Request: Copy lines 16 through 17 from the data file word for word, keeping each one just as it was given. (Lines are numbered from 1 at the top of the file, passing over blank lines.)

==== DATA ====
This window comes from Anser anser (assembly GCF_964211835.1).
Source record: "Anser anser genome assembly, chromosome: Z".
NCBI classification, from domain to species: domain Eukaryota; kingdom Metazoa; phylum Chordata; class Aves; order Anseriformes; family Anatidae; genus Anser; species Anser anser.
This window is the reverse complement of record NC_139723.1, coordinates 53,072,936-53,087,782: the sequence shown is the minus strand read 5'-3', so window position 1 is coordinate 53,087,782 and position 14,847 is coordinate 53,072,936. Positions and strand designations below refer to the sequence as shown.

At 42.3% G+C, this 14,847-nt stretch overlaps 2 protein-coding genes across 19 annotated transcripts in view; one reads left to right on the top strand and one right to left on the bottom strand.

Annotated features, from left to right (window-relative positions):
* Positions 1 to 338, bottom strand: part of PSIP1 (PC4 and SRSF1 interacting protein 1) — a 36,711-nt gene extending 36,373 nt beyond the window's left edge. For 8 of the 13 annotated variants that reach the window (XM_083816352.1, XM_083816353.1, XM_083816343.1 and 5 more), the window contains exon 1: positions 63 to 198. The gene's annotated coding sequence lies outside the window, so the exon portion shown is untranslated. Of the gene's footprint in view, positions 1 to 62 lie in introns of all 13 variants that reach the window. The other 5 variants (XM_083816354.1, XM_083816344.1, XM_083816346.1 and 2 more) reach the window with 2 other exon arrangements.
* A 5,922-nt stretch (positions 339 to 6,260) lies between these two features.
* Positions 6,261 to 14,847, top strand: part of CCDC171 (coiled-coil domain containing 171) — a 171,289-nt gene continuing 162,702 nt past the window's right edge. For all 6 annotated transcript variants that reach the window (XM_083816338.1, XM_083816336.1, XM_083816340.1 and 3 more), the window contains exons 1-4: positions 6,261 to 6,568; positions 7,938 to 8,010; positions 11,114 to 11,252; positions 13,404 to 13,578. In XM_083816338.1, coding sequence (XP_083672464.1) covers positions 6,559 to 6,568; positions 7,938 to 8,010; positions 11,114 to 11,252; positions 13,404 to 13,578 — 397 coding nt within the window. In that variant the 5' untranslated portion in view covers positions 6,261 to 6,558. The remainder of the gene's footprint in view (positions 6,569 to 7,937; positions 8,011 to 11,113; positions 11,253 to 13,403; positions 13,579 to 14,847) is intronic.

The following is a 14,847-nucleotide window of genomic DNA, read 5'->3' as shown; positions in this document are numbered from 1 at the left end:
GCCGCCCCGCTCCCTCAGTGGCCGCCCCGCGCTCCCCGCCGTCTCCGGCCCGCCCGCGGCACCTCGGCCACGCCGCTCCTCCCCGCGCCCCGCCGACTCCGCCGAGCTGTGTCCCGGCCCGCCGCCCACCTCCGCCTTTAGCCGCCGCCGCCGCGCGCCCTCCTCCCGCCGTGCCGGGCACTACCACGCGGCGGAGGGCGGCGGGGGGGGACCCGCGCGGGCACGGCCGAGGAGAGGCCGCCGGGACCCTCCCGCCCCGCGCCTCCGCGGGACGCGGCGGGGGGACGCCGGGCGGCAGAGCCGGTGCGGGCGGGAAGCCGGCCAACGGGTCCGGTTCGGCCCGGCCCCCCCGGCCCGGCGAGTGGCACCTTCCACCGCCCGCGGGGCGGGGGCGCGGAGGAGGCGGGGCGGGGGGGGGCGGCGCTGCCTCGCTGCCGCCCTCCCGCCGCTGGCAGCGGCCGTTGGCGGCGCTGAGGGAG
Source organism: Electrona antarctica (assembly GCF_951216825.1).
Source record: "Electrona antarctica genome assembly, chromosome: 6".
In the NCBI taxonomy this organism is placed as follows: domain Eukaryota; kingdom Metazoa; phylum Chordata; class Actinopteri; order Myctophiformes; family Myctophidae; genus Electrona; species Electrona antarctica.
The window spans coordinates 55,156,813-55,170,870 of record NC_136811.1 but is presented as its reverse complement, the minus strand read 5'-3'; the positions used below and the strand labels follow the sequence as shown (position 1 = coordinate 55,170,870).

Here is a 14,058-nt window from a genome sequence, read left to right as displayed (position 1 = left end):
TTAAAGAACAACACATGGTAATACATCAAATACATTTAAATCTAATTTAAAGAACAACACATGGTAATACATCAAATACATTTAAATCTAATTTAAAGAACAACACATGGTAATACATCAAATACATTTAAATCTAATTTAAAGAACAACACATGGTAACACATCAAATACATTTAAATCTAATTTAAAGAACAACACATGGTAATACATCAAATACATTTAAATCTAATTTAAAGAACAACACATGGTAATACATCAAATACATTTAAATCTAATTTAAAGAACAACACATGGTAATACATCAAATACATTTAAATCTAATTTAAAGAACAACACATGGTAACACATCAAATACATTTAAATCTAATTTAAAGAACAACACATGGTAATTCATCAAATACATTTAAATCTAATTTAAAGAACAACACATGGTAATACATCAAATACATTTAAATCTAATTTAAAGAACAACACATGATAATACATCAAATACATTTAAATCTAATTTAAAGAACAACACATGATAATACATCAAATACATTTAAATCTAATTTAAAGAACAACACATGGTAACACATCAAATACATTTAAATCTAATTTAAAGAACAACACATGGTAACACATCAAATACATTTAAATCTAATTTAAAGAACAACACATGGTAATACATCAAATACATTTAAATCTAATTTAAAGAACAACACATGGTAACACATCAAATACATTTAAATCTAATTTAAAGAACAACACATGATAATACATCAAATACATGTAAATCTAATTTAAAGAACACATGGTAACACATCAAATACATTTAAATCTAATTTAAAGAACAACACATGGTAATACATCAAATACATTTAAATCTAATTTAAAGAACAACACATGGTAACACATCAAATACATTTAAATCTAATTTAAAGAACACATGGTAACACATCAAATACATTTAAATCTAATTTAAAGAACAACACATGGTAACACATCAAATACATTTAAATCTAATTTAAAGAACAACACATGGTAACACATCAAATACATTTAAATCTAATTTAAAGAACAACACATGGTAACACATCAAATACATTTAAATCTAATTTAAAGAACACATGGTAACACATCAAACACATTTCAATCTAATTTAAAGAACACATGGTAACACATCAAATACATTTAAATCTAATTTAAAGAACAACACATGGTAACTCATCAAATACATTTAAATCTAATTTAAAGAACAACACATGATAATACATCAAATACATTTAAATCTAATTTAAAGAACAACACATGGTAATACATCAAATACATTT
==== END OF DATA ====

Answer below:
Here is a 14,058-nt window from a genome sequence, read left to right as displayed (position 1 = left end):
TTAAAGAACAACACATGGTAATACATCAAATACATTTAAATCTAATTTAAAGAACAACACATGGTAATACATCAAATACATTTAAATCTAATTTAAAGAACAACACATGGTAATACATCAAATACATTTAAATCTAATTTAAAGAACAACACATGGTAACACATCAAATACATTTAAATCTAATTTAAAGAACAACACATGGTAATACATCAAATACATTTAAATCTAATTTAAAGAACAACACATGGTAATACATCAAATACATTTAAATCTAATTTAAAGAACAACACATGGTAATACATCAAATACATTTAAATCTAATTTAAAGAACAACACATGGTAACACATCAAATACATTTAAATCTAATTTAAAGAACAACACATGGTAATTCATCAAATACATTTAAATCTAATTTAAAGAACAACACATGGTAATACATCAAATACATTTAAATCTAATTTAAAGAACAACACATGATAATACATCAAATACATTTAAATCTAATTTAAAGAACAACACATGATAATACATCAAATACATTTAAATCTAATTTAAAGAACAACACATGGTAACACATCAAATACATTTAAATCTAATTTAAAGAACAACACATGGTAACACATCAAATACATTTAAATCTAATTTAAAGAACAACACATGGTAATACATCAAATACATTTAAATCTAATTTAAAGAACAACACATGGTAACACATCAAATACATTTAAATCTAATTTAAAGAACAACACATGATAATACATCAAATACATGTAAATCTAATTTAAAGAACACATGGTAACACATCAAATACATTTAAATCTAATTTAAAGAACAACACATGGTAATACATCAAATACATTTAAATCTAATTTAAAGAACAACACATGGTAACACATCAAATACATTTAAATCTAATTTAAAGAACACATGGTAACACATCAAATACATTTAAATCTAATTTAAAGAACAACACATGGTAACACATCAAATACATTTAAATCTAATTTAAAGAACAACACATGGTAACACATCAAATACATTTAAATCTAATTTAAAGAACAACACATGGTAACACATCAAATACATTTAAATCTAATTTAAAGAACACATGGTAACACATCAAACACATTTCAATCTAATTTAAAGAACACATGGTAACACATCAAATACATTTAAATCTAATTTAAAGAACAACACATGGTAACTCATCAAATACATTTAAATCTAATTTAAAGAACAACACATGATAATACATCAAATACATTTAAATCTAATTTAAAGAACAACACATGGTAATACATCAAATACATTT